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AUSCHWITZ LIBERATED (NEW YORK POST EDITORIAL) 01/27/05)Source: http://www.nypost.com/postopinion/editorial/21532.htm NEW YORK POST NEW YORK POST Articles-Index-TopPublishers-Index-Top
January 27, 2005 -- Sixty years ago today, the Red Army liberated Auschwitz-Birkenau, most notorious of all the Nazi extermination camps. A handful of surviving inmates were freed, but some 1.5 million victims — 90 percent of them Jews — had already been murdered in gas chambers, their bodies burned in crematoria.

Auschwitz wasn´t the only Nazi death camp, of course.

In places like Treblinka and Buchenwald, millions of innocents were brutally slain. Many millions more died in those camps, and others like them, of starvation, disease and torture.

But what came to be known as the Holocaust — of which Auschwitz remains its most infamous symbol — was unique, up to then, in human history.

Adolf Hitler and his Nazis set out to wipe an entire people from the face of the Earth; to do so, they set up factories for mass murder and set their best "scientists" to work on discovering the most efficient way to kill people and to dispose of their bodies.

Some 10,000 men, women and children were murdered every single day — day after day, week after week, month after month — in Auschwitz.

And Hitler came close to succeeding in his nefarious goal: Fully one- third of the world´s pre-war Jewish population died in the gas chambers.

It is no exaggeration to say that Auschwitz today represents nothing less than the world´s largest Jewish cemetery — but with no final resting place for its victims.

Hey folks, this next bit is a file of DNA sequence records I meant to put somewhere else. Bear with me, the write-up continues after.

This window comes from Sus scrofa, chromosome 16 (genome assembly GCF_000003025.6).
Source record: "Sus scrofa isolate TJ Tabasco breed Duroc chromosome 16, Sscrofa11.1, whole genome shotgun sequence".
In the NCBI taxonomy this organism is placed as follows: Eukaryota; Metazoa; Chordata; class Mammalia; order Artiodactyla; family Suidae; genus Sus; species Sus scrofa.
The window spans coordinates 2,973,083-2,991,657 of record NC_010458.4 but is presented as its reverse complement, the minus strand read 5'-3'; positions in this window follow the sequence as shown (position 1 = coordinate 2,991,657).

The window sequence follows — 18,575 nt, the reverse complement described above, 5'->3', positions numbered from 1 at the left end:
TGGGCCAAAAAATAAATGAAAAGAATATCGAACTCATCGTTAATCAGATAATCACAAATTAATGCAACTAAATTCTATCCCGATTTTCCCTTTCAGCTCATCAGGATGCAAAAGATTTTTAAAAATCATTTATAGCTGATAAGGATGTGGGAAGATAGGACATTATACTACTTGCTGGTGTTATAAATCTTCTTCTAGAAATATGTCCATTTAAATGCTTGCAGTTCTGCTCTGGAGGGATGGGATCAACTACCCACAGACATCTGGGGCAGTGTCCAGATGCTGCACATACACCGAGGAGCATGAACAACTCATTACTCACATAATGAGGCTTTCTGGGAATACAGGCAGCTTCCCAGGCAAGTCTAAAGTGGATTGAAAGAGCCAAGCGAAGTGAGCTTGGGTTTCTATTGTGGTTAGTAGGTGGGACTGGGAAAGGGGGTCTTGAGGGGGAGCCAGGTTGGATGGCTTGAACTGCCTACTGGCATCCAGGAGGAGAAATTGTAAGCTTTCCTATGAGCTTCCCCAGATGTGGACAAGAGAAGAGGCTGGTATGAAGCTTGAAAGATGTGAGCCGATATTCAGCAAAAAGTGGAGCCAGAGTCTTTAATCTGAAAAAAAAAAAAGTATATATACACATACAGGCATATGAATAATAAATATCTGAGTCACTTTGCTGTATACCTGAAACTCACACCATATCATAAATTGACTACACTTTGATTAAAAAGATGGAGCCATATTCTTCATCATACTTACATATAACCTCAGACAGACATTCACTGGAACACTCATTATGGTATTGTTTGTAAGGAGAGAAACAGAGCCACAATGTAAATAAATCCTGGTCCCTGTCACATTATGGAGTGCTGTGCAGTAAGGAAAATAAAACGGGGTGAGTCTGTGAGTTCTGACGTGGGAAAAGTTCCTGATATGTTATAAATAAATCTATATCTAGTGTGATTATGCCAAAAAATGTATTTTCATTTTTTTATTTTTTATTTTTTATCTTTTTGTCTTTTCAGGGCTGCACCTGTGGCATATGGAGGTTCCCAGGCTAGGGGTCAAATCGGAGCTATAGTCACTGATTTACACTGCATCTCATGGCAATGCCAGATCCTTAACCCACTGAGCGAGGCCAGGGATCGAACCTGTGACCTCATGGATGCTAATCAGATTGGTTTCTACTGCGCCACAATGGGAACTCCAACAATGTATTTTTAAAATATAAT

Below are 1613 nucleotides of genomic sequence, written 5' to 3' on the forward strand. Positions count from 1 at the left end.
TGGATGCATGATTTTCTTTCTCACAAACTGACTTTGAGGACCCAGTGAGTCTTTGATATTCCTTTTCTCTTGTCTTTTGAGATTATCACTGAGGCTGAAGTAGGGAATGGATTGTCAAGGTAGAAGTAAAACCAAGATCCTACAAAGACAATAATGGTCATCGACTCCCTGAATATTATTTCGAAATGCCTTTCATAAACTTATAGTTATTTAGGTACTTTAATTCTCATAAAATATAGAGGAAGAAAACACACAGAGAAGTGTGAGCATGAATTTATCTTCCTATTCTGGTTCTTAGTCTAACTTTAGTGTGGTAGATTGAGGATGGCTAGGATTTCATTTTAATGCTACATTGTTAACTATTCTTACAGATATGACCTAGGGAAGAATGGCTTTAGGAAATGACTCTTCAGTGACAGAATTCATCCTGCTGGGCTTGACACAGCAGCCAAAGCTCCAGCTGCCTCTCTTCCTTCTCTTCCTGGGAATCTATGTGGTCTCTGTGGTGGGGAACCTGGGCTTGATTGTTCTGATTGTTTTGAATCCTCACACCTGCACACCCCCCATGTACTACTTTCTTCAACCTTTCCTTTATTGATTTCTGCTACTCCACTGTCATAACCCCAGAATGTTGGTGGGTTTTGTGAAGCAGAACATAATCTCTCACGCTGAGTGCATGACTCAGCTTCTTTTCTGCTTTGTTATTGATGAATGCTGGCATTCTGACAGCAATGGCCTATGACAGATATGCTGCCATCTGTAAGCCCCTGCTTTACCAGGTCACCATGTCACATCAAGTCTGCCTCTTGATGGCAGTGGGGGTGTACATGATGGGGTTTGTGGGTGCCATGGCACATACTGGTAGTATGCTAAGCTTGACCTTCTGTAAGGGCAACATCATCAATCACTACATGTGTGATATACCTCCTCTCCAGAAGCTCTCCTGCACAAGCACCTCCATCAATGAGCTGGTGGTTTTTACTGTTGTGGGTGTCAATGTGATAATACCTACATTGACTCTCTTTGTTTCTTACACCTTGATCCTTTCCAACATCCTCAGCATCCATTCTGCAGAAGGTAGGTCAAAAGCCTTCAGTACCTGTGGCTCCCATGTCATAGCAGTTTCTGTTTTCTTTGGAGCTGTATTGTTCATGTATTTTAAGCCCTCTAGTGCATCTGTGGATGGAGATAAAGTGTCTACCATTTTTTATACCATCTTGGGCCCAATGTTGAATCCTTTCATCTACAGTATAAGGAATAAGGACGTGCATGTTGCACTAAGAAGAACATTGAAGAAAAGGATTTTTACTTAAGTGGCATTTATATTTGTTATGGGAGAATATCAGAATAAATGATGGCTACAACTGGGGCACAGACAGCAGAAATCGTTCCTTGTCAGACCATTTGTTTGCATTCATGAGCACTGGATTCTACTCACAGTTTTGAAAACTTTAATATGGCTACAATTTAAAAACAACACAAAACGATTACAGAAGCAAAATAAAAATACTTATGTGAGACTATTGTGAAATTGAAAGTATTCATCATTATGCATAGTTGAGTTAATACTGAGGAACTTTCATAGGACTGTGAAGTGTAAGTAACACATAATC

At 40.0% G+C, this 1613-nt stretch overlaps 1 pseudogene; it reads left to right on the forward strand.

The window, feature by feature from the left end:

For the first time in its history, the United Nations (whose founding members did little to stop the Holocaust while it was happening) commemorated the liberation of Auschwitz (ironically enough, by a regime that itself left a brutal and horrific legacy of mass murder in Ukraine and in Stalin´s gulags).

In a pointed reminder that the sentiments of generations gone have not yet receded, most Arab states — disgustingly — boycotted the ceremony.

Today, meanwhile, representatives of 40 nations — including Vice President Cheney — will gather at Auschwitz to commemorate its liberation.

Since then, the world has seen other examples of attempted genocide (a word that was coined specifically to describe the Holocaust) in places like Rwanda and Bosnia — and in Iraq, where Saddam Hussein used weapons of mass destruction in his effort to exterminate his country´s Kurds.

Much of the world (including, sadly, America) stood by as Saddam gassed his own people.

Today, however, Saddam is gone from power — thanks to the Coalition of the Willing.

In three days, the Iraqi people will go to the polls, free to choose their own leaders — and free from the threat that Saddam Hussein himself represented.

President Bush, who in 2003 visited Auschwitz, said yesterday that the lesson of the death camps is "the need for people to oppose evil wherever it exists."

Too often, the world has ignored that lesson.

In Iraq, it did not. (Copyright 2005 NYP Holdings, Inc. 01/27/05)

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